As interest groups ranging from business lobbies to AARP mobilize to protect their constituencies, some Democrats acknowledge that Medicare and Medicaid need to be part of the conversation.
The Wall Street Journal: Talks Over Fiscal Cliff Stay Stuck In Low Gear
Congressional leaders return to Washington this week facing the prospect that talks with the White House over the country's budget impasse have barely progressed, a reminder of the philosophical divisions that remain despite both sides' early professions of optimism. … Inconclusive talks among high-level aides have done more to define the differences between the two parties than bridge them, according to people in both parties. Republican leaders have agreed to boost tax revenue by capping deductions rather than raising rates. And senior Democrats have agreed to modest changes to programs such as Medicare. Each side has resisted ceding too much ground and views their adversaries' concessions as inadequate (Hook and Paletta, 11/25).
The Associated Press/Washington Post: Influence Game: Fiscal Compromise Is Fine, Groups Say, Provided Members Don't Share The Pain
A big coalition of business groups says there must be give-and-take in the negotiations to avoid the "fiscal cliff" of massive tax increases and spending cuts. But raising tax rates — a White House priority — is out of the question, the group adds. … And there's no ambiguity in the views of the top lobbying arm for retirees. "AARP to Washington: No cuts to Medicare and Social Security in last-minute budget deal" the group's Web site declares. … So much for the notion of shared sacrifice as Congress and the White House face a Dec. 31 deadline to craft a far-reaching deficit-reduction plan (11/26).
McClatchy: At Edge Of Fiscal Cliff, Everyone Fights To Protect His Bit Of Budget
As Washington debates how to trim runaway federal budget deficits without going over a "fiscal cliff" of immediate tax increases and automatic spending cuts, special interest groups are mounting aggressive campaigns to make sure that they’re not the ones who have to pay the price. Defense companies, health care providers, public broadcasting and even national parks enthusiasts are warning that cuts to their interests would cost jobs and hurt consumers. Some say that all entitlements such as Medicare and Social Security should be off limits. So, too, should be federal aid to education. And tax breaks for contributions to charity (Recio and Lightman, 11/26).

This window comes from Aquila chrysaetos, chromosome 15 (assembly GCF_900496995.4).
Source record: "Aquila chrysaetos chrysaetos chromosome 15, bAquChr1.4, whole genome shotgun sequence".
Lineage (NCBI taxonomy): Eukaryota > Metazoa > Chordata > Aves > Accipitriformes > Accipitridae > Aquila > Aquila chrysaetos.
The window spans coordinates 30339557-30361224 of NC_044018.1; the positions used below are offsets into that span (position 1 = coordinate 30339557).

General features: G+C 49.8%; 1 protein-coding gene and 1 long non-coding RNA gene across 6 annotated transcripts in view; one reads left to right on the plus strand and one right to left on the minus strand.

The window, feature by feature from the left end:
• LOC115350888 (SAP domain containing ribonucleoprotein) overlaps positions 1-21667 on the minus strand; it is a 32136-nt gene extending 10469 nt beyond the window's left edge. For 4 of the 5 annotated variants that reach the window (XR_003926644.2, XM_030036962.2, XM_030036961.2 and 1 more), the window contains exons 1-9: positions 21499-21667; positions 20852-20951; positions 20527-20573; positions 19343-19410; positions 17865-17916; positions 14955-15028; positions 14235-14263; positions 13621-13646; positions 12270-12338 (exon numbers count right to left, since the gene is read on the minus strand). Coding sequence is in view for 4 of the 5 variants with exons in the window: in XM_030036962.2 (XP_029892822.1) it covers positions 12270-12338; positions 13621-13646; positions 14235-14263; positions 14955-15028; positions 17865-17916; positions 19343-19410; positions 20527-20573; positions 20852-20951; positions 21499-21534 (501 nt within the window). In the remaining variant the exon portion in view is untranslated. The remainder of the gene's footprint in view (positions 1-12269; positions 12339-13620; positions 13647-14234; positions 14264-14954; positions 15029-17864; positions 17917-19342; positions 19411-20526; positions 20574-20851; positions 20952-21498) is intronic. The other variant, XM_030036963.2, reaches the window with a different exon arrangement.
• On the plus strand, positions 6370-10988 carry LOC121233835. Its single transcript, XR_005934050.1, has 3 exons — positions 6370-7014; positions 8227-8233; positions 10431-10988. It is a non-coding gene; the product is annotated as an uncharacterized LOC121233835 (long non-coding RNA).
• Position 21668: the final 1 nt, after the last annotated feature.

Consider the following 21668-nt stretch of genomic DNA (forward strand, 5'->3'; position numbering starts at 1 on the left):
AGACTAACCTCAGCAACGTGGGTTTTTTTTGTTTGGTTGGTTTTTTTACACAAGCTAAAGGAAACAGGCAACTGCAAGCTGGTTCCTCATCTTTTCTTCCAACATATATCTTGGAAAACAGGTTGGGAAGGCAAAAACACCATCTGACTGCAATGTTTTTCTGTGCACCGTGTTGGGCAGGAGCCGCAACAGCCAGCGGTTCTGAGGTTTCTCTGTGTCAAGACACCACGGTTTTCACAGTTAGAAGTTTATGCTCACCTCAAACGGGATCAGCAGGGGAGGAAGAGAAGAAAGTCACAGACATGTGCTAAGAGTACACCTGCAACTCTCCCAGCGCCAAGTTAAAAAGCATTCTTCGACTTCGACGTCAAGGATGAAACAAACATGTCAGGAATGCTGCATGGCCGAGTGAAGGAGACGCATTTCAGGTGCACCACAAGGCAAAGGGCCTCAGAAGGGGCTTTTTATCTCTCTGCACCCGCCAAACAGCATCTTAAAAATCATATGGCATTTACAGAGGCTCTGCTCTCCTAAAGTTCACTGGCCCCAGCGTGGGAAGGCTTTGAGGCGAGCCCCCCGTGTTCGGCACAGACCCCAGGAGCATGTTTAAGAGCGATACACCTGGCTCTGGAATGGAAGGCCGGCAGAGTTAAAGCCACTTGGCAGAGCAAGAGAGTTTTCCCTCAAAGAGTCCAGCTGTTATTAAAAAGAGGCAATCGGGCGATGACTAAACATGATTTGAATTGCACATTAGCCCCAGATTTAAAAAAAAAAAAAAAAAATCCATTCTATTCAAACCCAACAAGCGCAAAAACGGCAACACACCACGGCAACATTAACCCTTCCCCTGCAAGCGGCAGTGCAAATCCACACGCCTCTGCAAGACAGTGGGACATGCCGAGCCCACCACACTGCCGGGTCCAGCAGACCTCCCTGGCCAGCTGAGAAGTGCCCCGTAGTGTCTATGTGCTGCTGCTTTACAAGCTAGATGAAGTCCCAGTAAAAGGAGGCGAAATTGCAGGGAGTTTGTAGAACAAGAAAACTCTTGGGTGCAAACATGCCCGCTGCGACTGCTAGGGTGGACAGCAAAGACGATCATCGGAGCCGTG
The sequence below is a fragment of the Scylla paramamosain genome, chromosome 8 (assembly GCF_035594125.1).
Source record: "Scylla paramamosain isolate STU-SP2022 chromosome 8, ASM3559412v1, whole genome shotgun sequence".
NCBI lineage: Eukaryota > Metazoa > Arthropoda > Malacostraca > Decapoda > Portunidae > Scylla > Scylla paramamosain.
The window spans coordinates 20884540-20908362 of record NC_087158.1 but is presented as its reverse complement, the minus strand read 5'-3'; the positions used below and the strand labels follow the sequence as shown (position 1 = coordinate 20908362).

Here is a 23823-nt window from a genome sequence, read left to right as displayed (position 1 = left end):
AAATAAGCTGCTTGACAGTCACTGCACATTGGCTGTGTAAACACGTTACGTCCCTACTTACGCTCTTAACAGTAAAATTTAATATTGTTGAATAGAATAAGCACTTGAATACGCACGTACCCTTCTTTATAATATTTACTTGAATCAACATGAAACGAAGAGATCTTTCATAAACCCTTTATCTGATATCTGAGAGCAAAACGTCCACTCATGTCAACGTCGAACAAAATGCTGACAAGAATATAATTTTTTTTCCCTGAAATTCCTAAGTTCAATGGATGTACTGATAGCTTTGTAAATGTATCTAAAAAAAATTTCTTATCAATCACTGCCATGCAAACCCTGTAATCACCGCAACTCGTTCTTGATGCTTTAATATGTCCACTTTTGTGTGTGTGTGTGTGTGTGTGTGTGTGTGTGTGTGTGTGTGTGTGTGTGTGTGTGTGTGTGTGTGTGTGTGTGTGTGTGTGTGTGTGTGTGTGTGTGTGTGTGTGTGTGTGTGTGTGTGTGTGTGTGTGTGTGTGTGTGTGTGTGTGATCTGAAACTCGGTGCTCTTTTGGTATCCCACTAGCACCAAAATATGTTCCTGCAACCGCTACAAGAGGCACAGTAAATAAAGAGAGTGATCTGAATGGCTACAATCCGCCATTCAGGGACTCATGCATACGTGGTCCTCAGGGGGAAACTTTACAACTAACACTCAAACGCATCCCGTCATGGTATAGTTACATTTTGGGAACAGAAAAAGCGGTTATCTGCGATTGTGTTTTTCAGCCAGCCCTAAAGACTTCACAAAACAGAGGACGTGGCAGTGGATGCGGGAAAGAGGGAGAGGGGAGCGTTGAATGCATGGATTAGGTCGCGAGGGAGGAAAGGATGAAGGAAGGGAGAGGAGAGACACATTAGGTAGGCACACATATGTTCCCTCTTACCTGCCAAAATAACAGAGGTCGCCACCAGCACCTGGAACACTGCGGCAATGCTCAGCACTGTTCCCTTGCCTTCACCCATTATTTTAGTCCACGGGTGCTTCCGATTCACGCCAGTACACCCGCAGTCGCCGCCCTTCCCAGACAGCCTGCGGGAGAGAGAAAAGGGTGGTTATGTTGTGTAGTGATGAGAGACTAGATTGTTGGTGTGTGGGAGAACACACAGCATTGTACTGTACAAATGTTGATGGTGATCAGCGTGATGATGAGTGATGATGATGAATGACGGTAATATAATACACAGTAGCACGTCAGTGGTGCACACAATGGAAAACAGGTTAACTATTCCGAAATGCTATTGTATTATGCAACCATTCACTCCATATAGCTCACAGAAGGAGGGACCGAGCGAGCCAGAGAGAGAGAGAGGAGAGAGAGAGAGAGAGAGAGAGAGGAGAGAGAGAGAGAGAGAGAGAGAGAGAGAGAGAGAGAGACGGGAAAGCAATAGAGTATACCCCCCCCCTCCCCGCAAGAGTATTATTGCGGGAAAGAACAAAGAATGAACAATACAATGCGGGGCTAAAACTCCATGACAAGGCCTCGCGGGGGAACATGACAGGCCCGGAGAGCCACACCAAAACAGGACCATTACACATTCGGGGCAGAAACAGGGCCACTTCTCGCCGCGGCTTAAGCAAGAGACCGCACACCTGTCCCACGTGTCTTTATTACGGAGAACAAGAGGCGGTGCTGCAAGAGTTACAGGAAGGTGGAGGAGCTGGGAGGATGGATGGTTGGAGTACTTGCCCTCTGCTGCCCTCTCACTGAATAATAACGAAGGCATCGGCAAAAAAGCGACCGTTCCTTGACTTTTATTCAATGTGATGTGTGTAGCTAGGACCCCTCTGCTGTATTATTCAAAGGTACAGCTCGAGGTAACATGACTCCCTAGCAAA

The New York Times: Trying To Turn Obama Voters Into Tax Allies
When Tea Party activists swamped town hall-style meetings about health care in the summer of 2009, President Obama's army of campaign volunteers largely stayed away, seemingly less interested in fighting for legislation than they had been in electing the nation's first African-American president. Now, Mr. Obama is seizing a second chance to keep his election-year supporters animated (Shear, 11/25).
ABC (Video): Sen. Dick Durbin: Medicare, Medicaid Fair Game In Talks To Avoid Fiscal Cliff
Sen. Dick Durbin said today that his Democratic colleagues in the House and Senate should be willing to address entitlement programs like Medicare and Medicaid in deficit reduction negotiations. "From my side of the table, bring entitlement reform into the conversation," Durbin said on "This Week with George Stephanopoulos." "Social Security — set aside … doesn't add to the deficit. But when it comes to Medicare and Medicaid, protect the integrity of the program, but give it solvency for more and more years." But Durbin ruled out raising the age of Medicare eligibility as a potential reform (Stephanopoulos, 11/25).
National Journal: Medicare Competition Makes Bipartisan Comeback
After President Obama's reelection win, you might think that talk of competition in Medicare—a cornerstone of Mitt Romney's campaign—would fall by the wayside. But introducing greater competition into the health program for older Americans is an idea that could prove ripe for a bipartisan compromise in any "Grand Bargain" on the budget. The future of Medicare was a potent issue during the campaign, with Democrats and Republicans offering sharply different views. Romney and other Republicans pushed to have Medicare compete with private plans in an open marketplace, betting that consumers’ power of the purse would drive down the ever-growing costs of the program. Democrats strongly opposed that plan, saying it would not actually reduce spending and would instead end up costing seniors thousands more than the traditional Medicare coverage they have today (McCarthy, 11/25).